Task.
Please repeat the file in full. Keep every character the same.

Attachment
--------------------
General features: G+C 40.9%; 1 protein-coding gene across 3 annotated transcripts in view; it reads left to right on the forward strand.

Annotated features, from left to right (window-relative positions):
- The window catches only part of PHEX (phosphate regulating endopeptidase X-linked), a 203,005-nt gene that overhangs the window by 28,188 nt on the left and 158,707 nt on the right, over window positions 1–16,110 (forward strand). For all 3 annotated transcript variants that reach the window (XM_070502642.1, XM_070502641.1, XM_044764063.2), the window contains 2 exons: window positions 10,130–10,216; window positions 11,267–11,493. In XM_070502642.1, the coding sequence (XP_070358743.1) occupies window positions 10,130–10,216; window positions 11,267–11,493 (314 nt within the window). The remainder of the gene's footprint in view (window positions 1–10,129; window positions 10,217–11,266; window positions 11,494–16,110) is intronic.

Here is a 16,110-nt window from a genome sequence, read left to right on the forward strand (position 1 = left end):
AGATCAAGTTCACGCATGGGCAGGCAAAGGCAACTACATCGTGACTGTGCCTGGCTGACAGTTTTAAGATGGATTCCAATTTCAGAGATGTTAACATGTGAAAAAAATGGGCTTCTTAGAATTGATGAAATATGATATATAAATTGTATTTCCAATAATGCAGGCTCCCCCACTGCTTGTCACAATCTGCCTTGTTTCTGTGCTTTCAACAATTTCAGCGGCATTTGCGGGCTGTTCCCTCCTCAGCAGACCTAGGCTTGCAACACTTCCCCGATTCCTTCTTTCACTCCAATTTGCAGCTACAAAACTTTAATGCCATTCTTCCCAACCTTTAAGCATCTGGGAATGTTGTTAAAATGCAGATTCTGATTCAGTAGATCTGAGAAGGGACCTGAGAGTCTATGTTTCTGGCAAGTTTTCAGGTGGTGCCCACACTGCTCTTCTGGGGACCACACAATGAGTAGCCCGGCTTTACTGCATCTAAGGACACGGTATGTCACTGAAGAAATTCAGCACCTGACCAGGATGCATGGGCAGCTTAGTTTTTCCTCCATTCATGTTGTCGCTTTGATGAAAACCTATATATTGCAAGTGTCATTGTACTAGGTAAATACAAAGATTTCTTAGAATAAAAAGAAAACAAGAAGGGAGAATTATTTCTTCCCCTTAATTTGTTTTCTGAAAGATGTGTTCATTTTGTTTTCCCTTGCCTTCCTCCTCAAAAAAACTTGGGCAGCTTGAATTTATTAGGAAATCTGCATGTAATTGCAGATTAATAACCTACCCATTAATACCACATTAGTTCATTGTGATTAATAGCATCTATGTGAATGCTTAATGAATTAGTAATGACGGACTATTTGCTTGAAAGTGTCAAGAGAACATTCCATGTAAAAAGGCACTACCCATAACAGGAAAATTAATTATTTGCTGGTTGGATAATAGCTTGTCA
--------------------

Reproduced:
General features: G+C 40.9%; 1 protein-coding gene across 3 annotated transcripts in view; it reads left to right on the forward strand.

Annotated features, from left to right (window-relative positions):
- The window catches only part of PHEX (phosphate regulating endopeptidase X-linked), a 203,005-nt gene that overhangs the window by 28,188 nt on the left and 158,707 nt on the right, over window positions 1–16,110 (forward strand). For all 3 annotated transcript variants that reach the window (XM_070502642.1, XM_070502641.1, XM_044764063.2), the window contains 2 exons: window positions 10,130–10,216; window positions 11,267–11,493. In XM_070502642.1, the coding sequence (XP_070358743.1) occupies window positions 10,130–10,216; window positions 11,267–11,493 (314 nt within the window). The remainder of the gene's footprint in view (window positions 1–10,129; window positions 10,217–11,266; window positions 11,494–16,110) is intronic.

Here is a 16,110-nt window from a genome sequence, read left to right on the forward strand (position 1 = left end):
AGATCAAGTTCACGCATGGGCAGGCAAAGGCAACTACATCGTGACTGTGCCTGGCTGACAGTTTTAAGATGGATTCCAATTTCAGAGATGTTAACATGTGAAAAAAATGGGCTTCTTAGAATTGATGAAATATGATATATAAATTGTATTTCCAATAATGCAGGCTCCCCCACTGCTTGTCACAATCTGCCTTGTTTCTGTGCTTTCAACAATTTCAGCGGCATTTGCGGGCTGTTCCCTCCTCAGCAGACCTAGGCTTGCAACACTTCCCCGATTCCTTCTTTCACTCCAATTTGCAGCTACAAAACTTTAATGCCATTCTTCCCAACCTTTAAGCATCTGGGAATGTTGTTAAAATGCAGATTCTGATTCAGTAGATCTGAGAAGGGACCTGAGAGTCTATGTTTCTGGCAAGTTTTCAGGTGGTGCCCACACTGCTCTTCTGGGGACCACACAATGAGTAGCCCGGCTTTACTGCATCTAAGGACACGGTATGTCACTGAAGAAATTCAGCACCTGACCAGGATGCATGGGCAGCTTAGTTTTTCCTCCATTCATGTTGTCGCTTTGATGAAAACCTATATATTGCAAGTGTCATTGTACTAGGTAAATACAAAGATTTCTTAGAATAAAAAGAAAACAAGAAGGGAGAATTATTTCTTCCCCTTAATTTGTTTTCTGAAAGATGTGTTCATTTTGTTTTCCCTTGCCTTCCTCCTCAAAAAAACTTGGGCAGCTTGAATTTATTAGGAAATCTGCATGTAATTGCAGATTAATAACCTACCCATTAATACCACATTAGTTCATTGTGATTAATAGCATCTATGTGAATGCTTAATGAATTAGTAATGACGGACTATTTGCTTGAAAGTGTCAAGAGAACATTCCATGTAAAAAGGCACTACCCATAACAGGAAAATTAATTATTTGCTGGTTGGATAATAGCTTGTCA